4. Water In The Landscape

Water is an essential element in the landscape, whether it is a birdbath or small pond. Providing a reliable source of water for birds allows them to nest in the garden. Birdbaths should be placed close to a nearby refuge of densely foliaged shrubs, to allow easy escape from predators. Fitting any cats with multiple, small bells, or a mirrored collar, help to prevent decimation of the wildlife population, as does restricting their wandering.

Small ponds encourage useful predators such as frogs, which need water to breed. Frogs are very active nocturnal animals that devour large numbers of pests. Dragonflies prey on flying insects as adults; their aquatic larvae feed on mosquito wrigglers and other water life. Avoid introducing goldfish to ponds, as they will eat the tadpoles. Native Pacific Blue-eye fish and Rainbowfish will do less damage to the tadpoles whilst still helping to control mosquito wrigglers.

5. Know Your Friends

The vast majority of insects occupy ecological niches without ever affecting people, less than 1% of the resident population of a garden could be considered pests. In fact, many of them are beneficial, being either predators or parasitoids of other insects. When a predator controls a pest it is termed 'biological control' and there are a variety of strategies for improving the effectiveness of biological control in the garden. Being able to recognize the 'good bugs' and adopting an 'innocent until proven guilty' attitude is a useful beginning. Some of the common 'good bugs' found in the garden are:
  • Centipedes, consume slug and snail eggs, and insects pupating in the ground e.g. fruitfly.
  • Spiders are all predatory and are very important beneficial insects; some such as the Wolf spider actively hunt.
  • Predatory mites, these are abundant in the upper layers of the soil, where they feed on insects and mites, such as Red Spider.
  • Ladybeetles, both the adults and larvae feed on aphids, mealy bugs, scale and other small insects.
  • Wasps are nearly all either insect predators or parasitoids. Parasitoids are the most effective pest controllers as they can lay many eggs within the body of an insect. Many of the wasps that are important for pest control are tiny.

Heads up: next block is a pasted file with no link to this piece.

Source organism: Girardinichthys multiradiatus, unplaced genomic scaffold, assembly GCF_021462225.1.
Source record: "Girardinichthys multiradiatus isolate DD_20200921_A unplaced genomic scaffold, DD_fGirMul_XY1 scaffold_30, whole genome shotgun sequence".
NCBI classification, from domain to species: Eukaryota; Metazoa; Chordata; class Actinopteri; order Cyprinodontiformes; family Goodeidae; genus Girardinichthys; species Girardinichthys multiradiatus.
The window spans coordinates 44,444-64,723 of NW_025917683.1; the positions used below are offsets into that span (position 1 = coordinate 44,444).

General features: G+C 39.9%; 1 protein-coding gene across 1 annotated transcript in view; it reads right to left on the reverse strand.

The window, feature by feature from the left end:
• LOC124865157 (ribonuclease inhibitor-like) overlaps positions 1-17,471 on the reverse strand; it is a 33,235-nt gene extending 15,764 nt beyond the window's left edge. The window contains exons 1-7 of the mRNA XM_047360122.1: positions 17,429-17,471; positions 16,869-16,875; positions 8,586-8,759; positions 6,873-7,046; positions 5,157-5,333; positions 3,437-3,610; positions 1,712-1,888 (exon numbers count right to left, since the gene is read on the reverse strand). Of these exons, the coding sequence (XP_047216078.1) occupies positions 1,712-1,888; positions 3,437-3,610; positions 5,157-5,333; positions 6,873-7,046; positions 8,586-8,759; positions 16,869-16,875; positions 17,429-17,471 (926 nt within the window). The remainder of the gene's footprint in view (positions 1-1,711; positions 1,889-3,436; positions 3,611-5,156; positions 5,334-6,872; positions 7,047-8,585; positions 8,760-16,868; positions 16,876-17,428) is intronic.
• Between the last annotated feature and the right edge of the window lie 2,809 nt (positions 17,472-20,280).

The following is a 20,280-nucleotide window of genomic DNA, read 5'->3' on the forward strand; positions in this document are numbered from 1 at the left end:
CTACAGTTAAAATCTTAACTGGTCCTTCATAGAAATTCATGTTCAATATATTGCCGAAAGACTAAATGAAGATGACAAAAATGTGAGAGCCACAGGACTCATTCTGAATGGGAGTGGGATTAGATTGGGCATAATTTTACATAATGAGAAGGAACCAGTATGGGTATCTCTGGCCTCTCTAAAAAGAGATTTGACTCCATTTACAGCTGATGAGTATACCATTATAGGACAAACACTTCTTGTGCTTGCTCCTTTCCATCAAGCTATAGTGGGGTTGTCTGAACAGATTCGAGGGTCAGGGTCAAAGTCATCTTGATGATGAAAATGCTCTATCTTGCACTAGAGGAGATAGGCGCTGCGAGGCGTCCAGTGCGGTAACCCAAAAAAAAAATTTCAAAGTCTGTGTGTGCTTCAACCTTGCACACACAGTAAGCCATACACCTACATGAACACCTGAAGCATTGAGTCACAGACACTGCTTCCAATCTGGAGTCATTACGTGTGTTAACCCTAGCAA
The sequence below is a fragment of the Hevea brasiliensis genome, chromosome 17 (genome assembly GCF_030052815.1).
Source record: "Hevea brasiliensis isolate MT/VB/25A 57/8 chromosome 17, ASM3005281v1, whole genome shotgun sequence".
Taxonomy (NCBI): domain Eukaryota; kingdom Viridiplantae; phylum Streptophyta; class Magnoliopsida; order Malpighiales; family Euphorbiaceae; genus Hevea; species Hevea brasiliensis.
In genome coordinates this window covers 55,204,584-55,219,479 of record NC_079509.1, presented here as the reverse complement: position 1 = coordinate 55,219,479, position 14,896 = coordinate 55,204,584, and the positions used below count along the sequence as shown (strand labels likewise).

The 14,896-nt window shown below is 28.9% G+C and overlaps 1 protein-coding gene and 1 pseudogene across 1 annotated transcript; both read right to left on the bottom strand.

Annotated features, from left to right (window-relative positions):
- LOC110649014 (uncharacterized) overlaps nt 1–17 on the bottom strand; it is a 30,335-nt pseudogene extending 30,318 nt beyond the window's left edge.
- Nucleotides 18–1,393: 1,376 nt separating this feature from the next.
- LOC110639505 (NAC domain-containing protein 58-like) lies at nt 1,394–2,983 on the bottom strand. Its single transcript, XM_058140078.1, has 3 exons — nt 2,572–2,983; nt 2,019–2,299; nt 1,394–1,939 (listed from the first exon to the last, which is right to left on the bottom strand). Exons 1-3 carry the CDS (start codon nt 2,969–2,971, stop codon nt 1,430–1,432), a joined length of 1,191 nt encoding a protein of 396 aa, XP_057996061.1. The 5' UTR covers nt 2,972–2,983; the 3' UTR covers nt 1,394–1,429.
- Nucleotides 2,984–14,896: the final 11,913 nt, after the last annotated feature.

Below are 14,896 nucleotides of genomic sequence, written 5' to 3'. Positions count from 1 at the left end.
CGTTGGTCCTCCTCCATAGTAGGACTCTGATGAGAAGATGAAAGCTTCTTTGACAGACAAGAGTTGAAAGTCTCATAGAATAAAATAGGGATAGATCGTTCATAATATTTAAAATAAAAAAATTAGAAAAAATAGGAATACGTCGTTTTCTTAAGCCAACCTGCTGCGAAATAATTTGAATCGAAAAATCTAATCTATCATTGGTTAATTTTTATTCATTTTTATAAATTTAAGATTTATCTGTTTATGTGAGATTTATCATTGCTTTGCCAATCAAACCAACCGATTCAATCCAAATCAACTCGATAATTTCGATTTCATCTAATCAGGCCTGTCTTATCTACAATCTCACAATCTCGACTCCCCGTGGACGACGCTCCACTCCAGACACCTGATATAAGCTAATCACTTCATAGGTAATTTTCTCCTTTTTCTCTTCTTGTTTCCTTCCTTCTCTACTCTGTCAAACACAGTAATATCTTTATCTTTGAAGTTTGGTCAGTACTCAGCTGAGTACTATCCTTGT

• Ground beetles feed on caterpillars, grasshopper eggs, aphids, scale and snail eggs.
Other important predators are Lacewings, Hoverflies, Robber Flies, Tachinid Flies, Ichneumons and Assassin Bugs.

To increase the number of beneficial insects in the garden, try to provide them with food and shelter. Avoid spraying chemical pesticides and reduce the use of 'organic' sprays. Whenever a pesticide is used to control a pest problem it also kills large numbers of predators, disrupting the ecological balance. Many adult predators are nectar-feeding, so provide food for the 'good bugs' by growing flowers that are suitable. These are known as insectary plants and include:
Lucerne, fennel, buckwheat, rue, white clover, yarrow, cosmos, Sweet Alice, dill, tansy, Queen Anne's lace, Chinese mustard, parsley and daisies. An attractive collection of these plants is available as the Good Bug Mix from Green Harvest.

Providing beneficial insects with shelter can range from rocks and logs as part of the landscape, to keeping the soil mulched, to incorporating perennial plants such as hedges, into the garden design. This will also increase the habitat for lizards that feed on beetles, cockroaches, grasshoppers, moths, silverfish, slugs and snails.

By regarding the pest alone as the problem, the opportunity is missed to see the real cause of pest problems, and to design our way out of them. The real problem is that our gardens are often devoid of habitat, regularly sprayed with biocides and full of plants that are not adapted to their environment. To solve our pest problems naturally we simply need to establish a garden using the principles of natural ecosystems.